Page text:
Buyer's Guide to Pet Reptiles

This page was created by SEPARC's Invasive Species Task Team, in collaboration with the University of Florida IFAS Extension, and provides some useful guidelines for purchasing pet reptiles.

When choosing a pet reptile, you should consider:

  • How long will this animal live?
  • How large will this animal grow?
  • How much will it cost to feed and care for this animal?
  • What are the long-term requirements for this animal?
  • Where did this animal come from?
  • Is this animal going to be a safe pet for my household?

Best Choices

Cornsnake, Ratsnake, Milksnake, Kingsnake

These snakes are readily available through local breeders/pet shops and are usually captive-bred. They generally have a good temperament and have basic care requirements.


Leopard Gecko, Bearded Dragon,
Blue-tongued Skink

These lizards are available through local breeders or pet shops and are all small to medium-sized species with good temperaments and basic care requirements. Leopard geckos are especially easy to care for because, unlike other lizards, they do not require UV lights.

Ball Python

This species of python is very popular and readily available in a variety of color patterns. The Ball Python is probably the best pet python (especially for beginners) because of its smaller size and caging requirements. However, you should know that these snakes can live for 20-30 years.

Red-footed Tortoise,
Yellow-footed Tortoise

These tortoises are readily available at pet stores, have great temperaments, and are among the best choices for a pet turtle. However, tortoises require a large enclosure, and all species need quality UV lighting and a nutritious diet including a variety of fresh fruits and vegetables. Be aware that these species can live for 25-60 years.

Poor Choices

Burmese, Reticulated, and African Pythons, Anacondas

Although they are readily available and are often inexpensive, these snakes can grow to over 20 feet long and can be dangerous. Many states will soon restrict or prohibit keeping these species as pets.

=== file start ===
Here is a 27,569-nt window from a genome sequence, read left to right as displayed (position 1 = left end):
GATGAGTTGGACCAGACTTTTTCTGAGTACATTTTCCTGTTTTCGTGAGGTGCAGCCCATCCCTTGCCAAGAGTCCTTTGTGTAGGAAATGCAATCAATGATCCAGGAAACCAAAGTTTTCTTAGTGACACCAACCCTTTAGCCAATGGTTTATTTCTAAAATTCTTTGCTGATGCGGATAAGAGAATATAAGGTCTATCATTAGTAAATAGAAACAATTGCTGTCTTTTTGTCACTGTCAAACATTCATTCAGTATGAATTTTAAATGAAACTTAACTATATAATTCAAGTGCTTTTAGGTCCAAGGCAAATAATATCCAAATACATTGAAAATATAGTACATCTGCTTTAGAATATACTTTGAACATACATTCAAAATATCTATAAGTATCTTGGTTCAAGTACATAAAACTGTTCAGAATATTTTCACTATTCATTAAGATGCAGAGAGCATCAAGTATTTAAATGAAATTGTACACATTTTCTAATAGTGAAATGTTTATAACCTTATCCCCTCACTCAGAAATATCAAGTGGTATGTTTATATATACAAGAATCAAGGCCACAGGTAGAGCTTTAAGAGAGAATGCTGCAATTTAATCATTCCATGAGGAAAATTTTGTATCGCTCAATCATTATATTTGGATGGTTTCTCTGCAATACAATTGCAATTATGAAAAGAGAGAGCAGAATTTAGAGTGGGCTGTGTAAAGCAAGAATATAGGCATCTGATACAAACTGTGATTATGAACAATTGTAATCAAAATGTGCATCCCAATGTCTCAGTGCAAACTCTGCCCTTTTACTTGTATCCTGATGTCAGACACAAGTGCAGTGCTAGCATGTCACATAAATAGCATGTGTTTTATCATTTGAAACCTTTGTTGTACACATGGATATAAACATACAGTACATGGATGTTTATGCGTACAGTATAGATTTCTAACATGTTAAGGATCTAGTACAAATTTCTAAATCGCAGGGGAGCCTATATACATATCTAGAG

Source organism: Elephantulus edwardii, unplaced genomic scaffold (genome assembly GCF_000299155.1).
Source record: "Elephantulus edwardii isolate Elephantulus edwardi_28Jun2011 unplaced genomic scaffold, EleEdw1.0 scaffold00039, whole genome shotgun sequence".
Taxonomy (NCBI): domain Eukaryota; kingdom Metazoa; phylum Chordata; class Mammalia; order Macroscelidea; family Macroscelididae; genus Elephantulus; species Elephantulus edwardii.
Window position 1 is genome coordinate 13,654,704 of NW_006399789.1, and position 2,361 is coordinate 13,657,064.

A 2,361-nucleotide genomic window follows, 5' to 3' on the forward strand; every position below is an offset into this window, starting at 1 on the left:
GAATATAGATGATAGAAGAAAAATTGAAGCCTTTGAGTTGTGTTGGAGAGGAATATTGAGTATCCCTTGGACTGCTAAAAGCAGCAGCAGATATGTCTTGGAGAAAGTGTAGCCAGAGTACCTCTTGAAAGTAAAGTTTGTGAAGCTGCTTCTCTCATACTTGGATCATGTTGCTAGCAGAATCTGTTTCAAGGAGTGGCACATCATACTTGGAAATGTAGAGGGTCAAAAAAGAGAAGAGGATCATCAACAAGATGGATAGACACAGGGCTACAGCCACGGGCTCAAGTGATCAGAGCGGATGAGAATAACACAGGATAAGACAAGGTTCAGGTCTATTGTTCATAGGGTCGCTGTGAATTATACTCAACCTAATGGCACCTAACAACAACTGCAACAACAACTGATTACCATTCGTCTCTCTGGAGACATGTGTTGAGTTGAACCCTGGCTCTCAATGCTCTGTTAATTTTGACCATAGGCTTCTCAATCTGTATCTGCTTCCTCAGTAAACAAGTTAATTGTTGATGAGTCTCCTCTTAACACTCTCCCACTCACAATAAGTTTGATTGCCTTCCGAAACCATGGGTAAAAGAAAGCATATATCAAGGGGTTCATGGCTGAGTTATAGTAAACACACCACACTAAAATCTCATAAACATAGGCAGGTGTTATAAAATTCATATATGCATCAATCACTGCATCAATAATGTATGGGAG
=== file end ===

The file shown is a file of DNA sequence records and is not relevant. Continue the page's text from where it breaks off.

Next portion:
Green Iguana

Iguanas are readily available and are inexpensive but grow quite large and become aggressive as adults—as a result, finding new homes for unwanted iguanas is nearly impossible. They are prone to health problems if not fed a nutritious, varied diet, and require large enclosures with UV lighting.

African Spurred Tortoise
(aka Spur-Thigh or Sulcata Tortoise)

This species of tortoise is widely available at small sizes, but can grow to weigh over 200 pounds! Most turtles and tortoises do not make good pets, because they are very long-lived and require large enclosures.

Most Monitor Lizards

Monitor lizards are often readily available but many species can be dangerous to handle. They also have extensive care requirements and need very large enclosures with quality UV lighting/exposure.

Red-eared Slider Turtle

Although many states do not allow this turtle species to be kept as a pet, they are sometimes sold illegally. They require large enclosures with filtered water (or frequent water changes) and UV lighting.

Important Tips

Make sure your pet reptile is captive born and bred.

This will:

  • Ensure that your pet was not removed from a wild population (including eggs).
  • Ensure that your pet will not have a lot of parasites in or on its body.

Ask the breeder or pet shop questions about where and how the animal was bred.

Learn your local captive wildlife laws!

Many states have laws dealing with wild and captive (native and non-native) reptiles. These laws range from space and permit requirements to prohibited species—some states don’t even allow reptiles to be kept as pets! To learn more about your local laws regarding captive wildlife, visit

It is NEVER legal to release non-native wildlife!

Basic Reptile Care

  • Adequate space and ventilation
  • Clean, safe substrate and clean water
  • Quality UV lighting (not needed for snakes)
  • Vitamin and mineral supplements


  • Secure lid latches/clips prevent escape.
  • Appropriate environment—each species has its own requirements. Most of the species recommended here can be kept at room temperature, but their enclosures should provide cooler and warmer spots. Adequate humidity is also important for some species.
  • Dietary requirements vary depending on the snake species, but most can be fed thawed, pre-killed rodents.


  • Basking areas or perches (with heat/UV source) are needed for some species.
  • Dietary requirements vary greatly among species, depending on whether they are herbivores, omnivores, insectivores, or carnivores. It is important to offer a wide variety of food.

Tortoises/Aquatic Turtles

  • Adequate space and shelter are essential for tortoise enclosures.
  • Aquatic turtles need clean water.
  • Appropriate environment is critical; pay close attention to temperature and humidity to prevent respiratory infections and other illnesses!
  • Dietary and UV lighting needs should not be underestimated. Tortoises require a variety of fresh, nutrient-rich fruits and vegetables, not just lettuce!